In 300 cc of water was dissolved 30 g of gelatin, and 6.8 cc of 10% sodium dodecylbenzenesulfate solution and 18 cc of 12% aqueous solution of formalin were added to the solution. Water was then added to adjust the total weight to 400 g. The resulting solution was then applied to the emulsion layer on the polyethylene-coated paper at a coating weight of 40 g/m2 (wet) to form a protective layer thereof.
The coated and dried paper samples were stored at normal temperature and humidity for 2 days and then 50° C. and 80% for 6 days. The stored paper samples were developed with a 1:3 diluted solution of D-72 developer at 20° C. for 90 sec and stopped, fixed, washed with water and dried. The whiteness of the right and the back sides of the dried photographic paper was examined by a color-difference meter. The stored paper sample was exposed for the sensitometry for 0.1 sec and developed. The photographic properties were measured to examine the shelf life.
The results obtained are shown in Table 1.
TABLE 1__________________________________________________________________________Content of sodium Density ofp-toluenesulfinate unexposedin said impregnating Presence of ΔL Δb areas insolution developer Right Back Right Back sample at(Parts by weight) in emulsion side side side side 50° C. 80% RH__________________________________________________________________________Comparative ○1 None No -9.1 Within Within Within 0.09test -0.1 ±0.05 ±0.05 ○2 None Yes -11.9 -1.3 +4.55 +3.5 0.14Test of the ○1 0.2 Yes -9.9 -0.5 +3.6 +2.3 0.12present ○2 0.8 Yes -9.6 Within +3.0 +1.1 0.11invention -0.1 ○3 3.0 Yes -9.4 Within +1.5 +0.8 0.10 -0.1__________________________________________________________________________ (Notes)- ΔL = L(50° C., 80% RH, 6 days) - L (normal temperature and humidity, 2 days) Δ b = b(50° C., 80% RH, 6 days) - b (normal temperature and humidity, 2 days)
Physical property values L and b are obtained by the measurement with an ND-101DC type color-difference meter manufactured by Japan Electron Optics Laboratory Co., Ltd. According to the method for indicating the color difference provided in JIS Z 8730 with three values L, a and b. L represents the lightness, and a larger value indicates a higher lightness, a represents the redness, and a larger value indicates stronger redness with a negative value representing green color. b represents yellowness, and a larger value indicates stronger yellowness with a negative value representing blueness.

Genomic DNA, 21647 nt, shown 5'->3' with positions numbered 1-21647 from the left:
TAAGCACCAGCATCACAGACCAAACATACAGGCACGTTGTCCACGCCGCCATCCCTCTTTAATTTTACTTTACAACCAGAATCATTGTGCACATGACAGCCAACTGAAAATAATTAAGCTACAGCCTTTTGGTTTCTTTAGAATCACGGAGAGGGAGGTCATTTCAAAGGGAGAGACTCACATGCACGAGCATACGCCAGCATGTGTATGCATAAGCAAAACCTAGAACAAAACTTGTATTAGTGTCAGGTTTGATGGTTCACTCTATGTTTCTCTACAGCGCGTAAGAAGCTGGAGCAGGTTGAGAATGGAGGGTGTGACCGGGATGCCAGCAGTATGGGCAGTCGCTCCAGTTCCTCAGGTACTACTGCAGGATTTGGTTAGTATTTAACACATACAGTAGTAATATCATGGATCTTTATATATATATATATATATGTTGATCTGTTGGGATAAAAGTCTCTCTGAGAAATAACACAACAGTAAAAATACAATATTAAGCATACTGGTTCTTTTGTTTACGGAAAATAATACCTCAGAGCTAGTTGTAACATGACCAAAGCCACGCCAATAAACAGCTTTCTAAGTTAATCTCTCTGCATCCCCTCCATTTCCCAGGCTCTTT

As can be seen from Table 1, the comparative tests 1 and 2 show the problems of reduction in ΔL values (reduction in lightness) and increase in Δb values (yellowing) of the right and the back sides by the presence of the developer. In contrast, tests of the present invention 1 , 2 and 3 show remarkable improvements in ΔL and Δb values. A great reduction in ΔL value in Table 1, is due to the fogging during the storage at a high humidity. As a result of the sensitometry, the photographic materials of this invention cause no photographic problem. Further the concentration difference between comparative test 2 and Tests of the present invention 1 , 2 and 3 is magnified to 0.05 or more by increasing the density of unexposed areas due to the enhanced development at 30° C. for 3 min. This means that the photographic materials in this invention show effectiveness not only for the prevention of discoloration of the base paper but also for the photographic properties.
Procedures similar to those in Example 1 were followed except that sodium benzenesulfinate or sodium dodecylsulfinate were used instead of sodium p-toluene-sulfinate in Example 1. The results obtained were the same as those in the case of sodium p-toluenesulfinate.
Procedures similar to those in Example 1 were followed except that a mixture of 3.2 g of methylhydroquinone with 0.1 g of 1-phenyl-3-pyrazolidone; 3.2 g of hydroquinone; 3.2 g of 2,5-di-tert-butylhydroquinone; 3.2 g of hydroquinone monobenzoate instead of 3.2 g of methylhydroquinone in Example 1 as the silver halide developing agent were dissolved in suitable solvents respectively, and the resulting solutions were added to the emulsions. The results obtained were the same as those in the case of methylhydroquinone.
The polyethylene resin-coated paper prepared in the same manner as in Example 1 was used.
To 1 cc of 10% aqueous solution of gelatin were added 0.6 cc of 10% aqueous solution of sodium sulfide and 0.55 cc of 10% aqueous solution of cobalt (II) nitrate. The dispersion of cobalt (II) sulfide nuclei previously prepared at 45° C. was added to 480 g of 5% aqueous solution of gelatin. To the resulting mixture were added 60 g of 10% aqueous solution of carboxymethyl cellulose, 40 cc of 12% aqueous solution of formalin and 10 cc of 5% aqueous solution of saponin. 10 g of hydroquinone was then dissolved in an adequate amount of methanol and added to the mixture. Water was then added to adjust the total weight to 1000 g. The resulting solution for an image receiving layer of the diffusion transfer process was then applied to the above mentioned poly-ethylene-coated paper at a coating weight (wet) of 50 g/m2 and dried to prepare an image receiving material for the diffusion transfer process.
The paper samples thus obtained were stored at 50° C. and 80% RH, and the right and the back sides of the image receiving materials were observed. The image receiving material of the present invention wherein the polyethylene-coated base paper was treated with sodium p-toluenesulfinate had good whiteness in both the right and the back sides. On the other hand, the right and the back sides of the image receiving material for comparison wherein the base paper was untreated turned yellowish red remarkably.